The goal of this work was to determine whether the blockade of histamine H2 receptors is beneficial for the pathophysiology of chronic heart failure (CHF).
Because CHF is one of the major life-threatening diseases, we need to find a novel effective therapy. Intriguingly, our previous study, which predicts the involvement of histamine in CHF, suggests that we should test this hypothesis in patients with CHF.
We selected 159 patients who received famotidine among symptomatic CHF patients for the retrospective study. We blindly selected age- and gender-matched CHF patients receiving drugs for gastritis other than histamine H2 receptor blockers as a control group. For the prospective study, 50 symptomatic CHF patients were randomly divided into 2 groups. One group received famotidine of 30 mg/day for 6 months, and the other group received teprenone.
In the retrospective study, famotidine of 20 to 40 mg decreased both left ventricular end-diastolic and end-systolic lengths (LVDd and LVDs, respectively) and the plasma B-type natriuretic peptide (BNP) levels (182 +/- 21 vs. 259 +/- 25 pg/ml, p < 0.05) with unaltered fractional shortening (FS). In a randomized, open-label study, compared with teprenone, famotidine of 30 mg prospectively decreased both New York Heart Association functional class (p < 0.05) and plasma BNP levels (183 +/- 26 pg/ml vs. 285 +/- 41 pg/ml, p < 0.05); this corresponded to decreasing both LVDd (57 +/- 2 mm vs. 64 +/- 2 mm, p < 0.05) and LVDs (47 +/- 2 mm vs. 55 +/- 2 mm, p < 0.05) with unaltered FS (15 +/- 1% vs. 17 +/- 1%). The frequency of readmission because of worsening of CHF was lower in the famotidine group (4% and 24%, p < 0.05). On the other hand, teprenone had no effects on CHF.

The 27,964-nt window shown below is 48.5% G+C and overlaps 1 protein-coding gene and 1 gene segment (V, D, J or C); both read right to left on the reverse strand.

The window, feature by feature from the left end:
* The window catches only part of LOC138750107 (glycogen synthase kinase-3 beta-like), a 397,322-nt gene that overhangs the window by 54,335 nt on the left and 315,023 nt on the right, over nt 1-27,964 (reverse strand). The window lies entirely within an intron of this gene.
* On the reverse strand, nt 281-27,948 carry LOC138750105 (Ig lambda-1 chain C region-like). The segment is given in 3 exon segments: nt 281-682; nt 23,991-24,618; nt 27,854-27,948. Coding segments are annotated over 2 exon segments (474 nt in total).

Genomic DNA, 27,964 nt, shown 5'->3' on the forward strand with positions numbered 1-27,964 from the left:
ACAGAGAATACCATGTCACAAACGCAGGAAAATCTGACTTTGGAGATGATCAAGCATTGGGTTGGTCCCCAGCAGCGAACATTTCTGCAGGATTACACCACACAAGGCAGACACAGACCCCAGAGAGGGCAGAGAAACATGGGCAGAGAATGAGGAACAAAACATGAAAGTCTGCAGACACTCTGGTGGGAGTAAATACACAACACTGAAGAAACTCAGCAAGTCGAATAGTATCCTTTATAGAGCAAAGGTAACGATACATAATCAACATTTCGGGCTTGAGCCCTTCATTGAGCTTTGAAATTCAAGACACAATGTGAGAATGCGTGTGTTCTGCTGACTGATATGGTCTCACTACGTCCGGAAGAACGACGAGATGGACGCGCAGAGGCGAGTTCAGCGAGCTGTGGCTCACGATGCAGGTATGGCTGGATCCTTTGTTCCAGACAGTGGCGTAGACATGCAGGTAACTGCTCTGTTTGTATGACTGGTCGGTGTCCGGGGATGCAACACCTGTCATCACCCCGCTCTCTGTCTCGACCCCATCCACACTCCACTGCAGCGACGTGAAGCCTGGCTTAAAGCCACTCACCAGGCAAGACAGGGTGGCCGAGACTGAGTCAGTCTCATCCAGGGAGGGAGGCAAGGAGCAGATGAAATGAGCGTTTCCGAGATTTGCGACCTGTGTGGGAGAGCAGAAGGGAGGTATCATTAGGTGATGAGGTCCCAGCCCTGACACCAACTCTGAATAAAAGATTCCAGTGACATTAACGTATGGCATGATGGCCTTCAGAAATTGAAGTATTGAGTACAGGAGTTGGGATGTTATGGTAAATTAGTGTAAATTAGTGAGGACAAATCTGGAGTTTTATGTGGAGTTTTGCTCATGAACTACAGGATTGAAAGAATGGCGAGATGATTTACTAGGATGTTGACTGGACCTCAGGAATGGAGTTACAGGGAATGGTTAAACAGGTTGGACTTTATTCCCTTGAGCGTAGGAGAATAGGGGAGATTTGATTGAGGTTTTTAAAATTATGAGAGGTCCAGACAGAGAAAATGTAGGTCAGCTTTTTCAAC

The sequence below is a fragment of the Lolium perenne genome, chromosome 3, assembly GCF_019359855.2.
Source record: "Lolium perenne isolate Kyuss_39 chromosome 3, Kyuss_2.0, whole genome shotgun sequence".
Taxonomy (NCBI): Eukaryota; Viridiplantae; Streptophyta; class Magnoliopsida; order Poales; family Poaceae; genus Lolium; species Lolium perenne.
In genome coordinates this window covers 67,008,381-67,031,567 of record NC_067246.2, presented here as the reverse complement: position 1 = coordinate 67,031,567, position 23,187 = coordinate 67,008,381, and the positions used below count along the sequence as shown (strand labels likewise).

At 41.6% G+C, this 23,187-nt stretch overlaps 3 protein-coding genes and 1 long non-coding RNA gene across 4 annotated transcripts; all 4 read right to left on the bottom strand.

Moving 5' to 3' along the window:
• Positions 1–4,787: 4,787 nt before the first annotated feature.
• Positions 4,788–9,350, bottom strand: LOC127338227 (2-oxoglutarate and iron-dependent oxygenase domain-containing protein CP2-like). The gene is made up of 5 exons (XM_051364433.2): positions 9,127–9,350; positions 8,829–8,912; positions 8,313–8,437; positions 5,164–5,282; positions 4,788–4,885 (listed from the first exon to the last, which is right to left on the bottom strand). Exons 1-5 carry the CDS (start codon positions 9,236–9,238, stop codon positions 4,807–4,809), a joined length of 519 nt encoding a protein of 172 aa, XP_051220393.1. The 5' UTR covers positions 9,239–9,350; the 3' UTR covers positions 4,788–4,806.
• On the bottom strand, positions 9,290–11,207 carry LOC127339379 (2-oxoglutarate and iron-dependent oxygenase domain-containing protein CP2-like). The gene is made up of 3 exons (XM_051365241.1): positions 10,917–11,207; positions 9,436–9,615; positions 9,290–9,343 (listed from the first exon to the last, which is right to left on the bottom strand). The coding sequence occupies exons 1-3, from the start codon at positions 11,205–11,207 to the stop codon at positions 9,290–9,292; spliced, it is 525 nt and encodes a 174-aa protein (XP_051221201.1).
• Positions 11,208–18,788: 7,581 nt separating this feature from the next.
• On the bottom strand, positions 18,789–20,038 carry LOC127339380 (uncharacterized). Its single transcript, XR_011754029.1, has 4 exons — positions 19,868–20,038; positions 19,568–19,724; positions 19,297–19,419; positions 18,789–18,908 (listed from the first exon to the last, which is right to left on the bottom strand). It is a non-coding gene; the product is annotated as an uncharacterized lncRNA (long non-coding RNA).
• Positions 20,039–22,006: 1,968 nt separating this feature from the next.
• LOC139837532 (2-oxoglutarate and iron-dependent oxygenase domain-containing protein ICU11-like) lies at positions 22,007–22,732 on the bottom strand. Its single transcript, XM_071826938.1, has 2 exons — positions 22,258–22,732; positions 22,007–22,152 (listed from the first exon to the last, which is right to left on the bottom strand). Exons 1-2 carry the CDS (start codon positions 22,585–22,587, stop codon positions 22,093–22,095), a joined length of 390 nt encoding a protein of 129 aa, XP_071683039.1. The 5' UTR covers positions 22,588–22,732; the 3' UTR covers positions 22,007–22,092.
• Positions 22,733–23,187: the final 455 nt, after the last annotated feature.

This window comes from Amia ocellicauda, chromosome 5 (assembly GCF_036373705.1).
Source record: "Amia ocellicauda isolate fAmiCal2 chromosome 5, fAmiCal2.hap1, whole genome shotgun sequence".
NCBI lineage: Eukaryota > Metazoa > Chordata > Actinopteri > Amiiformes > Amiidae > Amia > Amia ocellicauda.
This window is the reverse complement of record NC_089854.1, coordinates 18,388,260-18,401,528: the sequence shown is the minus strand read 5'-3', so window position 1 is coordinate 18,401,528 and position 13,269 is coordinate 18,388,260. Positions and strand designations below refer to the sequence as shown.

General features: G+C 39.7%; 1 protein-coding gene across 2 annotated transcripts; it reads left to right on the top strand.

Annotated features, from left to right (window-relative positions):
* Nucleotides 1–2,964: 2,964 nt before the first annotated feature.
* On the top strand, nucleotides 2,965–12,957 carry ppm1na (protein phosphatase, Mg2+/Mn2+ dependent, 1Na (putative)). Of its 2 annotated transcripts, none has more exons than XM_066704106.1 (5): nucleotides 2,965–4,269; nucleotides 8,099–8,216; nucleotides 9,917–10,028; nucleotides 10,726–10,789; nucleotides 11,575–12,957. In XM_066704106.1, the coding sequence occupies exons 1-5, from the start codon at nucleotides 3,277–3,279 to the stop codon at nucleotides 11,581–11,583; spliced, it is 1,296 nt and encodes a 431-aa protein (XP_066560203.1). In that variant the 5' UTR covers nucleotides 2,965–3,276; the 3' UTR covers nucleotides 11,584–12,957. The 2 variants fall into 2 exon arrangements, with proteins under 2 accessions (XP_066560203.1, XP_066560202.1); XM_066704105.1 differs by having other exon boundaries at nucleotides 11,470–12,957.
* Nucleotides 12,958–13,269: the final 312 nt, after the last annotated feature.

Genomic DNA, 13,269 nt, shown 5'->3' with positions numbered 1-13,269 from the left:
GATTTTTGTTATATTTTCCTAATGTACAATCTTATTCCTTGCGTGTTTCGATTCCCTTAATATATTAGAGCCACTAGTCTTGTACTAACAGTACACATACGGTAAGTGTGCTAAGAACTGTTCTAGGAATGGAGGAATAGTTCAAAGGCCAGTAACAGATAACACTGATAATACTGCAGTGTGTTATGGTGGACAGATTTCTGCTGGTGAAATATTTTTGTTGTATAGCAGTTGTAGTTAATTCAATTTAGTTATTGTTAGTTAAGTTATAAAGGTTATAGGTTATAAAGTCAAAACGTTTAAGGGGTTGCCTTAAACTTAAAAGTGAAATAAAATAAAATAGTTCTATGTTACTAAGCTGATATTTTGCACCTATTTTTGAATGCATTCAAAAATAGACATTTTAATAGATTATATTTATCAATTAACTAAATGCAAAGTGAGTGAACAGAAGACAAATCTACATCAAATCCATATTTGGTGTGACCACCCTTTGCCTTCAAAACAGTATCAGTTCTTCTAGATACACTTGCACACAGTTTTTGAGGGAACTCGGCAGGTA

Famotidine improved both cardiac symptoms and ventricular remodeling associated with CHF. Histamine H2 receptor blockers may have therapeutic benefits for CHF.